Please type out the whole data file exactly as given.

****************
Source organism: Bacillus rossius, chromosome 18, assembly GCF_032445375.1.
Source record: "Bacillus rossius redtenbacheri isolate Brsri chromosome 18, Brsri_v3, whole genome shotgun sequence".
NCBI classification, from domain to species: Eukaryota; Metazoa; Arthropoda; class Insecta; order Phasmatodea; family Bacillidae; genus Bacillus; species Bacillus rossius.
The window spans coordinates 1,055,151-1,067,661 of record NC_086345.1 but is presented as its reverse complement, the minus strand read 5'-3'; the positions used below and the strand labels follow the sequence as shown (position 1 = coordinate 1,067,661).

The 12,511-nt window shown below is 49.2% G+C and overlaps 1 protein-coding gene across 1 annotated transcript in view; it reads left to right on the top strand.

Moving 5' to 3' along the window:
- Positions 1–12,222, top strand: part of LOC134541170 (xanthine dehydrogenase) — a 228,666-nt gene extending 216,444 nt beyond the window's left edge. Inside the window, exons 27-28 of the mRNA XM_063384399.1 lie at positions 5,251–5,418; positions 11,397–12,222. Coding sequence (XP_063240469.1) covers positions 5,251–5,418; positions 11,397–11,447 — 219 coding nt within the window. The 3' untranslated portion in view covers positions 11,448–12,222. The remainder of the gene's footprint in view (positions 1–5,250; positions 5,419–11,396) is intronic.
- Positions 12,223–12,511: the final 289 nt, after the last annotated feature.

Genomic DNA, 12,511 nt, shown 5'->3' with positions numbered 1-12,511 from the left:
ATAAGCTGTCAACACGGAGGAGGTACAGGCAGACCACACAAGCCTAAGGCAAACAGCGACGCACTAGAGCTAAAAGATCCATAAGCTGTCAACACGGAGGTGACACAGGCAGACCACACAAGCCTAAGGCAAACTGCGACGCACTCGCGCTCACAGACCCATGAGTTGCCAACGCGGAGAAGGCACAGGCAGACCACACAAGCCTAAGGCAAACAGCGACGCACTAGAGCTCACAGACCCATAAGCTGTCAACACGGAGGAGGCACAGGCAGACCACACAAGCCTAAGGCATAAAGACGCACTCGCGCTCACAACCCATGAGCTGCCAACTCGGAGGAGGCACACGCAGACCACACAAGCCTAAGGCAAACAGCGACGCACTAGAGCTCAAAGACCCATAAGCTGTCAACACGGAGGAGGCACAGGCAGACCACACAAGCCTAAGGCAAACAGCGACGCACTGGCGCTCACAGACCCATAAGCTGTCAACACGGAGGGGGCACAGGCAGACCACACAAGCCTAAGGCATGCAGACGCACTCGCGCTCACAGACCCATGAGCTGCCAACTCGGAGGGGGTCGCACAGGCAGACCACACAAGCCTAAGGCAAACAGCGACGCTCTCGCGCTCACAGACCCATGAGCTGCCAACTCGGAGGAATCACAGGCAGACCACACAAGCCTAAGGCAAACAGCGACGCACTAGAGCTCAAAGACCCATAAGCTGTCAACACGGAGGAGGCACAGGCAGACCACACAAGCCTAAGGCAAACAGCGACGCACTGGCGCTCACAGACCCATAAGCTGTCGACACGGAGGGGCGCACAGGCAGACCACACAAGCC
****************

Source organism: Bacillus rossius, chromosome 18, assembly GCF_032445375.1.
Source record: "Bacillus rossius redtenbacheri isolate Brsri chromosome 18, Brsri_v3, whole genome shotgun sequence".
NCBI classification, from domain to species: Eukaryota; Metazoa; Arthropoda; class Insecta; order Phasmatodea; family Bacillidae; genus Bacillus; species Bacillus rossius.
The window spans coordinates 1,055,151-1,067,661 of record NC_086345.1 but is presented as its reverse complement, the minus strand read 5'-3'; the positions used below and the strand labels follow the sequence as shown (position 1 = coordinate 1,067,661).

The 12,511-nt window shown below is 49.2% G+C and overlaps 1 protein-coding gene across 1 annotated transcript in view; it reads left to right on the top strand.

Moving 5' to 3' along the window:
- Positions 1–12,222, top strand: part of LOC134541170 (xanthine dehydrogenase) — a 228,666-nt gene extending 216,444 nt beyond the window's left edge. Inside the window, exons 27-28 of the mRNA XM_063384399.1 lie at positions 5,251–5,418; positions 11,397–12,222. Coding sequence (XP_063240469.1) covers positions 5,251–5,418; positions 11,397–11,447 — 219 coding nt within the window. The 3' untranslated portion in view covers positions 11,448–12,222. The remainder of the gene's footprint in view (positions 1–5,250; positions 5,419–11,396) is intronic.
- Positions 12,223–12,511: the final 289 nt, after the last annotated feature.

Genomic DNA, 12,511 nt, shown 5'->3' with positions numbered 1-12,511 from the left:
ATAAGCTGTCAACACGGAGGAGGTACAGGCAGACCACACAAGCCTAAGGCAAACAGCGACGCACTAGAGCTAAAAGATCCATAAGCTGTCAACACGGAGGTGACACAGGCAGACCACACAAGCCTAAGGCAAACTGCGACGCACTCGCGCTCACAGACCCATGAGTTGCCAACGCGGAGAAGGCACAGGCAGACCACACAAGCCTAAGGCAAACAGCGACGCACTAGAGCTCACAGACCCATAAGCTGTCAACACGGAGGAGGCACAGGCAGACCACACAAGCCTAAGGCATAAAGACGCACTCGCGCTCACAACCCATGAGCTGCCAACTCGGAGGAGGCACACGCAGACCACACAAGCCTAAGGCAAACAGCGACGCACTAGAGCTCAAAGACCCATAAGCTGTCAACACGGAGGAGGCACAGGCAGACCACACAAGCCTAAGGCAAACAGCGACGCACTGGCGCTCACAGACCCATAAGCTGTCAACACGGAGGGGGCACAGGCAGACCACACAAGCCTAAGGCATGCAGACGCACTCGCGCTCACAGACCCATGAGCTGCCAACTCGGAGGGGGTCGCACAGGCAGACCACACAAGCCTAAGGCAAACAGCGACGCTCTCGCGCTCACAGACCCATGAGCTGCCAACTCGGAGGAATCACAGGCAGACCACACAAGCCTAAGGCAAACAGCGACGCACTAGAGCTCAAAGACCCATAAGCTGTCAACACGGAGGAGGCACAGGCAGACCACACAAGCCTAAGGCAAACAGCGACGCACTGGCGCTCACAGACCCATAAGCTGTCGACACGGAGGGGCGCACAGGCAGACCACACAAGCC